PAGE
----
Top Redfish Flies
When it comes to Redfish fly selection is not as critical as presentation. Where, how and when the fly lands is everything. Most of all quick and accurate delivery in the fish’s path is paramount. I strongly encourage fly fisherman to practice casting before any guided trip with strong focus on the double haul. The double haul is crucial ingredient to a successful day in the salt marsh. The double haul loads the rod therefore increasing line speed, resulting in longer more accurate casts which can equal more fish to hand.
Baitfish and Shrimp Patterns for Summer Reds
Proven winners for summer Redfish are baitfish and shrimp patterns! These patters offer a good profile which is great for off color water. Colors I do not leave home without are: Black/Purple, and Brown/Tan. Those colors will produce on most days if presented properly. During the summer the marsh can be stained or off colored due to thunderstorms so the top producers are ones that can push some water. Flies tied with materials like E.P fibers and spun deer hair are my go-to materials. The EP Rattle Mullet is usually the first fly out of my box when sight fishing for Redfish not to mention the bigger sizes are great when the Bull Drum move in for summer.
Fall brings cooler water and full grown shrimp.
Fall is the peak of shrimp season and the big fish really key into the buffet of shrimp in the Salt Marsh. This is when I begin using mostly shrimp patterns. I tie my shrimp flies with craft fur, buck tail and Estaz fibers. Barring the tail with marker really gives them a shrimpy look. By the time the first cold front hits well have been seeing Redfish herding shrimp in the shallows. The fall months are the best for sight fishing for big Reds on the flats and in shallow creeks. If you ever wanted to spend a day throwing surface flies for big REDFISH this is the time! Gurglers and popper flies can be lethal on fall run Reds. Top water bites are some of the most exciting eats we see all year. Watching a big drum pursue a popper in very shallow water and inhaling it boat side it is a sight to see.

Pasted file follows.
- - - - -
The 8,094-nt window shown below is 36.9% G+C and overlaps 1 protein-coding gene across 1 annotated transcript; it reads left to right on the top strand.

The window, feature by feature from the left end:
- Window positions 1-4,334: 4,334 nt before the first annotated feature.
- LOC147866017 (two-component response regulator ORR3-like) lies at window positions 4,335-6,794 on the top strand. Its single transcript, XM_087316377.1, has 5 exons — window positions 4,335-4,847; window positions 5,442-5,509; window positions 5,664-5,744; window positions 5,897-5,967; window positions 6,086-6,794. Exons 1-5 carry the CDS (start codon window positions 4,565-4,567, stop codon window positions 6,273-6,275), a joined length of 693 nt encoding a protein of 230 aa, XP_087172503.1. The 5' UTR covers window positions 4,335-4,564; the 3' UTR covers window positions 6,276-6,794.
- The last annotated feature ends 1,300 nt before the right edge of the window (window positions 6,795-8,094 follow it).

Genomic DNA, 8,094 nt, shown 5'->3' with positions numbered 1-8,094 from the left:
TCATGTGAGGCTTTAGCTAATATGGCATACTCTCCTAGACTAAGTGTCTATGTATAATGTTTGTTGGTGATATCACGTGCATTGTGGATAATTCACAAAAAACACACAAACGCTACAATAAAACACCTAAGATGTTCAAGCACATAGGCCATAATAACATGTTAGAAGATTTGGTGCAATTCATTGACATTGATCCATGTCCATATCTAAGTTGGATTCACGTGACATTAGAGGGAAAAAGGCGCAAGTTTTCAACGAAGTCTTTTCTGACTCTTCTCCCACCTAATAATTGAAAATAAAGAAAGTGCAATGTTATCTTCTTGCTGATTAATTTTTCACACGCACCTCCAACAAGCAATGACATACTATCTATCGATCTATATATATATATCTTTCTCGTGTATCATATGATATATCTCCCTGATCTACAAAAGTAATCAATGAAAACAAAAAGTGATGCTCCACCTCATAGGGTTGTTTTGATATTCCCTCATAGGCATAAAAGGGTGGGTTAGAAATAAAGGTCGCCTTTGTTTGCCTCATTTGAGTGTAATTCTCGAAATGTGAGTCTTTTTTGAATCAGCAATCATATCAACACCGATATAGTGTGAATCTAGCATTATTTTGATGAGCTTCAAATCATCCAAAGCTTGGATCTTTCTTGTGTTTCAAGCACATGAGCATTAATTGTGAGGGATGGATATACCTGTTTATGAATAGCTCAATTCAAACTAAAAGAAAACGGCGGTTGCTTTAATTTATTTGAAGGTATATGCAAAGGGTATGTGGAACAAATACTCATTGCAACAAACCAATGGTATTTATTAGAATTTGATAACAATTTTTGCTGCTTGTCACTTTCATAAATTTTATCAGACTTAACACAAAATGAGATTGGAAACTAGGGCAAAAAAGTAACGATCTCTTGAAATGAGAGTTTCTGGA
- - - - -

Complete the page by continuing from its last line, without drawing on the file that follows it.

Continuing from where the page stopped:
Winter means less is more
Winter through early Spring calls for scaled down flies. Little to no flash and small bead chain eyes. Sparsely tied Clousers minnows and small Kwan style flies are great choices for winter Redfish. As the water begins to turn cold and clear, Redfish gather into large schools for safety. Large groups of fish makes them easy targets, so they can receive a lot of angling pressure. Weary Redfish especially call for a stealthy approach. Frequently using longer leaders, lighter tippets and small soft landing presentations can help to not spook the fish. When fishing winter schools it’s important to cast beside the school at the outside fish. Casting into the meat of the school can often blow them out.
Furthermore if you find yourself on a school of winter Redfish, try to exercise some restraint. Don’t BEAT UP the school. Catch a few fish and move on. Putting lots of pressure on a winter school of Redfish not only educates them but can put them down for weeks. On our private charters I prefer to have my anglers take a few shots, catch a couple fish and move on to the next spot. Below is a video of one of my everyday Redfish fly. My fly boxes are stacked with this pattern in various weights and colors.